Evidence of The Resurrection
 

Key Evidence for The
Resurrection of Jesus Christ --

Changed Lives of The Disciples

 

Another evidence for the resurrection of Jesus is the changed lives of the disciples. How do you account for the fact that before the resurrection they were frightened men and were hiding away in fear of their lives? After the resurrection they preached everywhere for no earthly benefit -- only suffering and martyrdom. The early believers were beaten, stoned, thrown to the lions, tortured and crucified for sharing a lie -- if the resurrection had not occurred. The ultimate martyrdom of thousands of believers is one of the strongest proofs of the resurrection of Jesus Christ.

The explosive growth of the church is strong evidence that the resurrection actually happened!

Secular history reveals that many Christians died rather than deny the truth of the resurrection. But what about the apostles? Do we know how each one of them died?  There is historical evidence that has been passed down through church history about what happened to some of the apostles.

In Acts 12:2, we find the only recorded death of an apostle that's in the Bible. This disciple's name was James. He was killed by a sword in Jerusalem.

According to tradition, the apostle Peter was crucified upside down under Nero's rule. Peter requested that he be crucified upside down because he did not feel worthy to be crucified in the same way that his master was crucified.

According to tradition, Matthew died from a sword wound as a martyr in Ethiopia.

John was the only apostle who did not die a martyr's death. But tradition tells us that he had been placed in a vat of boiling oil, but miraculously escaped death. Later he was banished to the island of Patmos at the age of around 90 where he became a slave laborer. It is there he received the call to write the book of Revelation. Later he was released and continued his ministry in what is now modern Turkey.

Although not officially an apostle, James the Just was the brother of Jesus. He led the Jerusalem church. Tradition tells us that he was thrown 100 feet down the south east pinnacle of the temple in Jerusalem because of his faith in the resurrected Christ.

Tradition tells us that the apostle Andrew was crucified in Greece. First he was viciously whipped and then tied to an axe-shaped cross.  Surviving for two whole days before he died, Andrew faithfully preached to his murderers until the end.

History indicates that the apostle Thomas died in India from a spear wound.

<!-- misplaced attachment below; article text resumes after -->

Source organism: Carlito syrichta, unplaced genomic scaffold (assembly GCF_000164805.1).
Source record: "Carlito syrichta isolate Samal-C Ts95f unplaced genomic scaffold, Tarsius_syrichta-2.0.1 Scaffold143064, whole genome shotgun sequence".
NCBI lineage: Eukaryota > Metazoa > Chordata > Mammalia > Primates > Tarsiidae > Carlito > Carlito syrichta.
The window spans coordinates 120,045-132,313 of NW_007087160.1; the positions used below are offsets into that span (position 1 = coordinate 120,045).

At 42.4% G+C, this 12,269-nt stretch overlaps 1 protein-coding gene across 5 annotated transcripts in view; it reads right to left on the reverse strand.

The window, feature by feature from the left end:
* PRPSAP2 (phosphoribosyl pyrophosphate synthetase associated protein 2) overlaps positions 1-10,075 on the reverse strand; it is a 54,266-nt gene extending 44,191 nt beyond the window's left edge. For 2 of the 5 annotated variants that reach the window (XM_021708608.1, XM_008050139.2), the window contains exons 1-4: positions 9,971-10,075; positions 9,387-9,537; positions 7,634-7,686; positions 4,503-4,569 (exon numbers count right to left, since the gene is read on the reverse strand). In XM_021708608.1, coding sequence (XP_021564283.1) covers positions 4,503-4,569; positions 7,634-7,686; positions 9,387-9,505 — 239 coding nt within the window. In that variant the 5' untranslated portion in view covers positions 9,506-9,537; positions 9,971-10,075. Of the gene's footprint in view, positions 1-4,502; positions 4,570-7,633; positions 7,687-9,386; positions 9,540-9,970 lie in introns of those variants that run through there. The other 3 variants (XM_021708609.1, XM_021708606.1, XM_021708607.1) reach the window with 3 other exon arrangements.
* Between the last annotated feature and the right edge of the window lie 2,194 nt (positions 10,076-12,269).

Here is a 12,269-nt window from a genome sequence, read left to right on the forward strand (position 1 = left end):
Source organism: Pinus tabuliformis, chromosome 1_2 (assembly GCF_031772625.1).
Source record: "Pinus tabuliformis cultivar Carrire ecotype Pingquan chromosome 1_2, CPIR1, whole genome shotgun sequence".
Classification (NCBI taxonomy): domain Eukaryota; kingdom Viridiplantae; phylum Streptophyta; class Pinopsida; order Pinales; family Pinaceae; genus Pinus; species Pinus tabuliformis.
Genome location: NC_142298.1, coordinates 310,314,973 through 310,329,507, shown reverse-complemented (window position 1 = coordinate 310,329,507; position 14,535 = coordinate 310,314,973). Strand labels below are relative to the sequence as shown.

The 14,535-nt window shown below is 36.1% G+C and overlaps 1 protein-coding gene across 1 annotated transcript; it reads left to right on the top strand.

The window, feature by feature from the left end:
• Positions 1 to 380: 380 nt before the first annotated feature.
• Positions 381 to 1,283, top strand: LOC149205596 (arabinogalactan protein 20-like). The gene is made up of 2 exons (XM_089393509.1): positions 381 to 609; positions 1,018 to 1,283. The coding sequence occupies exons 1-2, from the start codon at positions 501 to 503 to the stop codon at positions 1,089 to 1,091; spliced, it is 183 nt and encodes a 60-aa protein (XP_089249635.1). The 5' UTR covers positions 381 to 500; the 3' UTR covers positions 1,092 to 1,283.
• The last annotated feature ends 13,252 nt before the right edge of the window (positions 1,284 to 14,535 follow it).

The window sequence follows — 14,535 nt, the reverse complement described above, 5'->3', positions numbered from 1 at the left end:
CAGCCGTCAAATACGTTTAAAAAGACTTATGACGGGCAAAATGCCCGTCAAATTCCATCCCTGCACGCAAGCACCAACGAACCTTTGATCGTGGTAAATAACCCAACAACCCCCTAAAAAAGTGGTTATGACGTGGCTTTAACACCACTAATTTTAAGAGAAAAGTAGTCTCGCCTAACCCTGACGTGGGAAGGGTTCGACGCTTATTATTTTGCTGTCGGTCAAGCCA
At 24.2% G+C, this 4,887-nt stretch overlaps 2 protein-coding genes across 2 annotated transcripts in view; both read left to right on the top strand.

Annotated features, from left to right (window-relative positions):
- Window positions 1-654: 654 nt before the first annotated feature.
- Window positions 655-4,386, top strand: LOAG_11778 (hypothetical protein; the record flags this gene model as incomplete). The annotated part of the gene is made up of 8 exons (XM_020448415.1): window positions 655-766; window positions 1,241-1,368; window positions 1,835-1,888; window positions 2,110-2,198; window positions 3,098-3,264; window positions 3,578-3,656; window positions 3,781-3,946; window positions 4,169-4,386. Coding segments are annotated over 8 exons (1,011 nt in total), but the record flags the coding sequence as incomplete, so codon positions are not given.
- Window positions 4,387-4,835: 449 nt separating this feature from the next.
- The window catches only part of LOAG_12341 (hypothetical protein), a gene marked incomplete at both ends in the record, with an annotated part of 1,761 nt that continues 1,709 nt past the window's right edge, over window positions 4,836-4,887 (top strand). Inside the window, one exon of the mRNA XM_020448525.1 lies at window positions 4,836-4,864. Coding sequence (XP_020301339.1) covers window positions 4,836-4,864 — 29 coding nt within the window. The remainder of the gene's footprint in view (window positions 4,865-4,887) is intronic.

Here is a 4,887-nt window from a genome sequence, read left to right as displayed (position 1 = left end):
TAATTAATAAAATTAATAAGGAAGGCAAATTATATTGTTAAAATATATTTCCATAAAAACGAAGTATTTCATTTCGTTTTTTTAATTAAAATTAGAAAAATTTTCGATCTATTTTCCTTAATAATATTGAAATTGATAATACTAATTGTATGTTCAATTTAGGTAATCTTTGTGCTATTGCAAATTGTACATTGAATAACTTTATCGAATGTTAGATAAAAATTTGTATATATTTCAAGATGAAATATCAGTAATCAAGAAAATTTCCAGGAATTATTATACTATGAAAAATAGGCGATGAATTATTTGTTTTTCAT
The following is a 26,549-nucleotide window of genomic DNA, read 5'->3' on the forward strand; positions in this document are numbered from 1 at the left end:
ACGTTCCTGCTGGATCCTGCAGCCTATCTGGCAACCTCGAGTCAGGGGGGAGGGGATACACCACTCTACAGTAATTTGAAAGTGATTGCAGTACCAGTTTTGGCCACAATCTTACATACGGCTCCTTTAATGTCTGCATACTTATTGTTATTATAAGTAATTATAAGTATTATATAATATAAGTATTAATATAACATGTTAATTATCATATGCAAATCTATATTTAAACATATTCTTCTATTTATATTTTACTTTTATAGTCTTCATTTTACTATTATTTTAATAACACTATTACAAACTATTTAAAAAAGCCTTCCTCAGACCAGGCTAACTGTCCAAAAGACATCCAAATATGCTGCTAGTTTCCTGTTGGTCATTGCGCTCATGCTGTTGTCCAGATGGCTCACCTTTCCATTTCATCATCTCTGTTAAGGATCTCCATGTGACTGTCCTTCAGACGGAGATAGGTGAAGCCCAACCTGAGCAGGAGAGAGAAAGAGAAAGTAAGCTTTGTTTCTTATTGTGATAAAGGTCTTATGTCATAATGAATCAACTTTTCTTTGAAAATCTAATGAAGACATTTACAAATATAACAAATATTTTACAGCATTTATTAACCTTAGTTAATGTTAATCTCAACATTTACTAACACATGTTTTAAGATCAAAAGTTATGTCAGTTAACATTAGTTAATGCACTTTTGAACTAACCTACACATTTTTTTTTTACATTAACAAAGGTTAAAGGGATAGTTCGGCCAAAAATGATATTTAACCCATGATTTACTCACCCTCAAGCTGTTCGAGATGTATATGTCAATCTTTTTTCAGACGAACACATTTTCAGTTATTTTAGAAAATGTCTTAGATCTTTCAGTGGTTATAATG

As for the former enemy of Christianity, Saul of Tarsus, he became Paul -- the great missionary and also a martyr. History indicates that Nero tortured and beheaded him at Rome in A.D. 67.

Many of the martyred Christians, who were witnesses of the resurrection of Christ, died lonely deaths. If their story was a lie, wouldn't somebody have admitted it rather than be martyred? Certainly this is strong proof of the resurrection. They believed that Jesus is risen indeed! The empty tomb silently witnesses that fact.




The Burial of Christ

It was getting toward the end of the day on which Jesus was crucified. Now what was to be done with His body? As a crucified criminal He would not be entitled to an honorable burial.

But at this point, two rich and influential men stepped out of the shadows and made a public stand for Jesus.

One of them, Joseph of Arimathea, was a wealthy and respected leader among the Jews. He was known for his fair dealings and good character. This honorable man was waiting for the kingdom of God. Although a religious leader himself, Joseph had not agreed with the council's decision to crucify Jesus.

After it was certain that Jesus had died on the cross, Joseph went to Pilate and begged that he be given the body of Jesus, and the governor allowed him to take the corpse.

Another secret disciple joined Joseph that late afternoon and they buried Jesus together. This formerly timid follower was Nicodemus, who was also a religious leader. He had secretly interviewed Jesus at night -- probably so the other religious leaders wouldn't find out about it.

He brought with him about a 100 pounds of myrrh and aloes purchased with his own funds. The two men took the body of Jesus down from the cross and wrapped it in a linen cloth -- winding it round and round with the mixture of myrrh and spices according to the Jewish burial customs of that day.

Then Joseph and Nicodemus placed the body of Jesus in Joseph's own tomb which had been dug out of a rock near a garden. This was a new grave not far from where Jesus had been crucified.

Joseph rolled a large stone in front of the cave and then the two companions left.

Joseph of Arimathea and Nicodemus have gone down in history as true friends of Jesus of Nazareth. They risked their reputations to give a proper Jewish burial to a supposed common criminal.

There is often a high price for taking a public stand for Jesus today as well. Those who are truly redeemed will pay the price by God's grace. They will never regret it -- just as I'm sure Joseph and Nicodemus never regretted their public stand either.